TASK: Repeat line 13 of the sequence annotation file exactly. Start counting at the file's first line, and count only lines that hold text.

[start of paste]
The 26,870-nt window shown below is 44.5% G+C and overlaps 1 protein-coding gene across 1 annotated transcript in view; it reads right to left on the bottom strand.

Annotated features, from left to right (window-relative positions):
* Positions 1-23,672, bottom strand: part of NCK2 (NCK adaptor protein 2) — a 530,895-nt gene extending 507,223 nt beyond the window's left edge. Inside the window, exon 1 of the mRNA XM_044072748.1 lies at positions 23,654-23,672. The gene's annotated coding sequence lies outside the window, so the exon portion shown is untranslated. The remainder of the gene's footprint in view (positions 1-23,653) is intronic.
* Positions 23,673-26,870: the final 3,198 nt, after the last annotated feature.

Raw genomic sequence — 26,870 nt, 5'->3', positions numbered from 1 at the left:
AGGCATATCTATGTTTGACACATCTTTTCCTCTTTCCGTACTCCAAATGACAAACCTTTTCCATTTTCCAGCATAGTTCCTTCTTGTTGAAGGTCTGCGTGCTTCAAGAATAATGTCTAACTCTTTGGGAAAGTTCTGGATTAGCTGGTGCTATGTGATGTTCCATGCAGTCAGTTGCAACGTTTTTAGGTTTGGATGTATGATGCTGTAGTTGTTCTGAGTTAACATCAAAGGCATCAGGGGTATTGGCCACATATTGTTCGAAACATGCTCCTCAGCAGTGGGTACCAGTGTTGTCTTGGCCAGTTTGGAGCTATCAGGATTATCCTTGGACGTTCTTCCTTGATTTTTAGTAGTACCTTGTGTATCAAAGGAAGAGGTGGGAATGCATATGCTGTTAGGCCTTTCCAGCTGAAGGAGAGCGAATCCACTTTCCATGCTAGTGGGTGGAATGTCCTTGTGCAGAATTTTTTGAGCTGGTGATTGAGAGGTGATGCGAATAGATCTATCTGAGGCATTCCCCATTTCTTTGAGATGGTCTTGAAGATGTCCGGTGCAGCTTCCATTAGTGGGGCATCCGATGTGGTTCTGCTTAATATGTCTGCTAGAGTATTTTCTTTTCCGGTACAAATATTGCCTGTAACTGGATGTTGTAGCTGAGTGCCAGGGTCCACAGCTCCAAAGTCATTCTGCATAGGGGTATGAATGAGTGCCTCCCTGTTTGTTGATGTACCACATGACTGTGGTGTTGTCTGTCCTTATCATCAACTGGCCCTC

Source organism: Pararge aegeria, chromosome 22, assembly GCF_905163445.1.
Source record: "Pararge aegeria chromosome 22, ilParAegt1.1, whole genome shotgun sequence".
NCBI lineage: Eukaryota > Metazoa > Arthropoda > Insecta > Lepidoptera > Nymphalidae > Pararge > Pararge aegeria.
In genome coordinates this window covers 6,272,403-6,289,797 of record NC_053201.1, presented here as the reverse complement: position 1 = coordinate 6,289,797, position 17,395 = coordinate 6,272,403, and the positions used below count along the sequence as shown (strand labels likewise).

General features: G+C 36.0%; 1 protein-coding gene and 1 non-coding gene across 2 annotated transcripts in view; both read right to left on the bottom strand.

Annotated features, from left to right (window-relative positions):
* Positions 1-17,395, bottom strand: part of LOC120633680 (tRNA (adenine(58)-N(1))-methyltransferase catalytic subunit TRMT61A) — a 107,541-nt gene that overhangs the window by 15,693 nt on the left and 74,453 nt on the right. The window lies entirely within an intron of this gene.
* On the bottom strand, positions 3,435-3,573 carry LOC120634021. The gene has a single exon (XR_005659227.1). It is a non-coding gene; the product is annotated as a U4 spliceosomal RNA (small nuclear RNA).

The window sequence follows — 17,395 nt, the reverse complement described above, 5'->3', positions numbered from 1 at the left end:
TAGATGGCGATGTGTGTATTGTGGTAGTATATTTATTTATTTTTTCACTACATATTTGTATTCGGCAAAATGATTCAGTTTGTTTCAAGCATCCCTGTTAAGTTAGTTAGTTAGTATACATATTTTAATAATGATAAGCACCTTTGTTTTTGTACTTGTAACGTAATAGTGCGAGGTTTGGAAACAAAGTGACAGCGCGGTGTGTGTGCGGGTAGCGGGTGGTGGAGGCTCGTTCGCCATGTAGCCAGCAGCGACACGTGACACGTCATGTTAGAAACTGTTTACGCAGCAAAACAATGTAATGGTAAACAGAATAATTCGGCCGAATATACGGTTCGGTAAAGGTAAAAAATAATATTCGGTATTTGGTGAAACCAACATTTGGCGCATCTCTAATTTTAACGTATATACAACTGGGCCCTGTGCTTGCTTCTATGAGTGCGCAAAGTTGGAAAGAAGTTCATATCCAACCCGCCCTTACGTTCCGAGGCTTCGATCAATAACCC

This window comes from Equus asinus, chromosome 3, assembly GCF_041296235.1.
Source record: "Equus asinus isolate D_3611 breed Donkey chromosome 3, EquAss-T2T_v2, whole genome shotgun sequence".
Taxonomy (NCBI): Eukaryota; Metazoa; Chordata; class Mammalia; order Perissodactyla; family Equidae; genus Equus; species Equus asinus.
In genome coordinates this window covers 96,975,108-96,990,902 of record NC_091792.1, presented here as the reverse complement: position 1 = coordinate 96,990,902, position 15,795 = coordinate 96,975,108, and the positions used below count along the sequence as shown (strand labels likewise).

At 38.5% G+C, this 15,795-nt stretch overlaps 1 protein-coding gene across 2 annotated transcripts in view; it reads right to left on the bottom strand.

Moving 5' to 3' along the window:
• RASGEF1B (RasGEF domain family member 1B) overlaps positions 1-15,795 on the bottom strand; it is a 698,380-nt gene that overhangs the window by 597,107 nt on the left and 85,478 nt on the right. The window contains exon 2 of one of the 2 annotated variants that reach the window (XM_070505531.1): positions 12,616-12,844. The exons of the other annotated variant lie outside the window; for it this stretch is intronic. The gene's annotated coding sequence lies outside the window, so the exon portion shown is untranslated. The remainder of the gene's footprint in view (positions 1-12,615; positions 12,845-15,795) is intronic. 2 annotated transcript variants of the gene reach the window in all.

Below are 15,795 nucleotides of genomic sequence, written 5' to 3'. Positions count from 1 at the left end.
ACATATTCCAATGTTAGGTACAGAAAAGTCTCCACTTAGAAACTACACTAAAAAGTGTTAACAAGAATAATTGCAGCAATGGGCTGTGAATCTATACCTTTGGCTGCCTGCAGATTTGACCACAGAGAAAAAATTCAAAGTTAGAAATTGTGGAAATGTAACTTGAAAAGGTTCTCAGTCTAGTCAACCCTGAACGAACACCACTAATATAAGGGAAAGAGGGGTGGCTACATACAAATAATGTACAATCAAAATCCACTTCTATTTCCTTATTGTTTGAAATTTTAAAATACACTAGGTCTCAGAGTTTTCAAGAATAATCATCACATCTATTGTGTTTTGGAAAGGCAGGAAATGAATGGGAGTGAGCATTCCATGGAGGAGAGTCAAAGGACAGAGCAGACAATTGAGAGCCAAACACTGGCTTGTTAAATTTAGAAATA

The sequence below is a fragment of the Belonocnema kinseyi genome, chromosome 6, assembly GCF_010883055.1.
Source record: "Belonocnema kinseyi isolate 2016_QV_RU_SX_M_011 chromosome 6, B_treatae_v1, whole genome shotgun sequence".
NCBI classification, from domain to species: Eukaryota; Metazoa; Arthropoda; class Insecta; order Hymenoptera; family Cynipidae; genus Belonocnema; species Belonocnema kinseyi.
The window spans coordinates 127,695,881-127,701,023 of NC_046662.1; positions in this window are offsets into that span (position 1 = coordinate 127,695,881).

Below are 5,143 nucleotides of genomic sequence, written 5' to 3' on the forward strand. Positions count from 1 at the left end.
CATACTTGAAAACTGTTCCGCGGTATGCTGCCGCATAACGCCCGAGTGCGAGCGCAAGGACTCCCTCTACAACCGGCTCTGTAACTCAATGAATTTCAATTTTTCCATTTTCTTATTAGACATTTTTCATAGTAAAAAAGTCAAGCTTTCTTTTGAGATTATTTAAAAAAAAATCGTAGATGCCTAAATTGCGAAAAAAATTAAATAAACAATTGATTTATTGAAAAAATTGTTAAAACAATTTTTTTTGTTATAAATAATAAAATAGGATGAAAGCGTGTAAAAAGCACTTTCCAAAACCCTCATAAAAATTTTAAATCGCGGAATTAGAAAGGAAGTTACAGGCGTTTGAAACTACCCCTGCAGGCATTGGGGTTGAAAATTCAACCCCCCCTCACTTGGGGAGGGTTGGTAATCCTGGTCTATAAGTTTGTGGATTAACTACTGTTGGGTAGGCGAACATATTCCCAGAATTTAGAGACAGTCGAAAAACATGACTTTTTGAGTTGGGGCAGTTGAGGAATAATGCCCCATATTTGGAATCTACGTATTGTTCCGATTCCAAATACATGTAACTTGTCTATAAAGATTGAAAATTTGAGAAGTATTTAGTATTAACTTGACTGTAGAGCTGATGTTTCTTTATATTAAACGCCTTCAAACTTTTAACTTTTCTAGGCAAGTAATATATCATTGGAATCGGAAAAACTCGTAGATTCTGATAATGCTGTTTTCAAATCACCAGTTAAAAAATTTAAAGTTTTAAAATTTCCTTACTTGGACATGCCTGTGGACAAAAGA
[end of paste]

* Positions 1-17,395, bottom strand: part of LOC120633680 (tRNA (adenine(58)-N(1))-methyltransferase catalytic subunit TRMT61A) — a 107,541-nt gene that overhangs the window by 15,693 nt on the left and 74,453 nt on the right. The window lies entirely within an intron of this gene.